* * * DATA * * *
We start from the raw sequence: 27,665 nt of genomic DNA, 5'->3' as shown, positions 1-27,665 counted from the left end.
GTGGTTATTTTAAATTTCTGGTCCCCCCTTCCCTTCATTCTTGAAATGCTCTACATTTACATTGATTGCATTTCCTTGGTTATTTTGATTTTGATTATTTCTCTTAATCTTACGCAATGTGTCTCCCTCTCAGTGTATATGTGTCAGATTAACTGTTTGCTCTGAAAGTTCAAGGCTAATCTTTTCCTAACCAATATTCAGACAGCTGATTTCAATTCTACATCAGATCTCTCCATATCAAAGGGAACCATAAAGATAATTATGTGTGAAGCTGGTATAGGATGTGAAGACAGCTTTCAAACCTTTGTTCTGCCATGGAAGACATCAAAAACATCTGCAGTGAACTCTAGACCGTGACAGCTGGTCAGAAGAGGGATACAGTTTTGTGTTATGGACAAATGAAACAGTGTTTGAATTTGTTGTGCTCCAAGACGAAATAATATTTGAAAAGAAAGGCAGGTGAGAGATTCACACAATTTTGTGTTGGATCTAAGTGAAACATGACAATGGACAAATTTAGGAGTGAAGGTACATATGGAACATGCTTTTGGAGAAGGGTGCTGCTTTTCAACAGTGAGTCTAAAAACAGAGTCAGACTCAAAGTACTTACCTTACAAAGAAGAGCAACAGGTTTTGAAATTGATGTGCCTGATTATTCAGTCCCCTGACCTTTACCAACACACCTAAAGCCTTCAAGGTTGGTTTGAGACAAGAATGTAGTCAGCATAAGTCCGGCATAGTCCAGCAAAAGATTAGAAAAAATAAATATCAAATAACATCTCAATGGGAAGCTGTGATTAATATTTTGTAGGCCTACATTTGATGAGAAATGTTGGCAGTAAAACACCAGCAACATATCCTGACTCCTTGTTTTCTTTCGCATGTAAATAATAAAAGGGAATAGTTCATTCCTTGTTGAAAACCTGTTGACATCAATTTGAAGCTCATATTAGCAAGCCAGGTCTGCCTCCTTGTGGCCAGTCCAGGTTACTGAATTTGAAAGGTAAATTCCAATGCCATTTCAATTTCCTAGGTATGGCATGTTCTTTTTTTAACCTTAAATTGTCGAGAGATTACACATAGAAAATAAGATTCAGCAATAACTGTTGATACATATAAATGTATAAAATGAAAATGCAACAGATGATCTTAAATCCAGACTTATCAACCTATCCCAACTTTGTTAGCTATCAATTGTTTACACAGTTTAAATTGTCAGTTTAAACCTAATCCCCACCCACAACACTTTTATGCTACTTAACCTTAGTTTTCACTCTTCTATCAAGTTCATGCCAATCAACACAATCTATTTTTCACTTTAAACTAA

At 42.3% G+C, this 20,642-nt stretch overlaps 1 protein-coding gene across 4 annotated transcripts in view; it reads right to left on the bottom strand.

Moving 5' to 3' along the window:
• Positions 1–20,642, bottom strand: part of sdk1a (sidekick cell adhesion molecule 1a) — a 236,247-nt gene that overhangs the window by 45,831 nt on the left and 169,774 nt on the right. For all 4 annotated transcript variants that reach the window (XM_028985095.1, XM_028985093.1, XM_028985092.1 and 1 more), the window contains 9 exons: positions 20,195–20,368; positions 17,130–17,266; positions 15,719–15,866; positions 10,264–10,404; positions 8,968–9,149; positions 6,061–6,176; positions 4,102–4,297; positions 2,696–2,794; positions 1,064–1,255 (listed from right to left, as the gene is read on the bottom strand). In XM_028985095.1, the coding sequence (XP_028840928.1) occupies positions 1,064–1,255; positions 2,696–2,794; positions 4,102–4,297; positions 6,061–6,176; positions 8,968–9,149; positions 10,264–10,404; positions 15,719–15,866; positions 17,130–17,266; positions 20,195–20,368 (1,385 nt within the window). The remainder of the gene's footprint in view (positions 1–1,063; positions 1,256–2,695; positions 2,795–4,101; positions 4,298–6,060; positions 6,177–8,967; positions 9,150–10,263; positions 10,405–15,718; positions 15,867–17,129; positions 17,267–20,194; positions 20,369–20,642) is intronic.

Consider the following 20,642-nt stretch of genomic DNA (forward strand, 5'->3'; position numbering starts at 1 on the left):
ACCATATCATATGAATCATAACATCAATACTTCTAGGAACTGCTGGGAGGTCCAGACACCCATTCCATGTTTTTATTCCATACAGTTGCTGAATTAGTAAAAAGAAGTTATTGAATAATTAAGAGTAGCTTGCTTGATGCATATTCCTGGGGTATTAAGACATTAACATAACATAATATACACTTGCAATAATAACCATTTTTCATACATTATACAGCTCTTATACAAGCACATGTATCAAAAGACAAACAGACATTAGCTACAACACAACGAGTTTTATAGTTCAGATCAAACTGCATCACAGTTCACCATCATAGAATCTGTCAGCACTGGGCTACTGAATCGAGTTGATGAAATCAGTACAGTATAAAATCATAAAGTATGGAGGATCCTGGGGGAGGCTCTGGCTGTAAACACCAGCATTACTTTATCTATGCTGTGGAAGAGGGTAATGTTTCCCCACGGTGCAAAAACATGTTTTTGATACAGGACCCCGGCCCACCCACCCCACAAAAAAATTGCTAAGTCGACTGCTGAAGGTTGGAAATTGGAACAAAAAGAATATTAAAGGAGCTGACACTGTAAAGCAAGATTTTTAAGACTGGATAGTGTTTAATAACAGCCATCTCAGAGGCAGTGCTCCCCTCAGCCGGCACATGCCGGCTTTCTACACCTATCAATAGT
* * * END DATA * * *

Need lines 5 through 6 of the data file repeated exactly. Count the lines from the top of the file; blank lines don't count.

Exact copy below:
• Positions 1–20,642, bottom strand: part of sdk1a (sidekick cell adhesion molecule 1a) — a 236,247-nt gene that overhangs the window by 45,831 nt on the left and 169,774 nt on the right. For all 4 annotated transcript variants that reach the window (XM_028985095.1, XM_028985093.1, XM_028985092.1 and 1 more), the window contains 9 exons: positions 20,195–20,368; positions 17,130–17,266; positions 15,719–15,866; positions 10,264–10,404; positions 8,968–9,149; positions 6,061–6,176; positions 4,102–4,297; positions 2,696–2,794; positions 1,064–1,255 (listed from right to left, as the gene is read on the bottom strand). In XM_028985095.1, the coding sequence (XP_028840928.1) occupies positions 1,064–1,255; positions 2,696–2,794; positions 4,102–4,297; positions 6,061–6,176; positions 8,968–9,149; positions 10,264–10,404; positions 15,719–15,866; positions 17,130–17,266; positions 20,195–20,368 (1,385 nt within the window). The remainder of the gene's footprint in view (positions 1–1,063; positions 1,256–2,695; positions 2,795–4,101; positions 4,298–6,060; positions 6,177–8,967; positions 9,150–10,263; positions 10,405–15,718; positions 15,867–17,129; positions 17,267–20,194; positions 20,369–20,642) is intronic.

Consider the following 20,642-nt stretch of genomic DNA (forward strand, 5'->3'; position numbering starts at 1 on the left):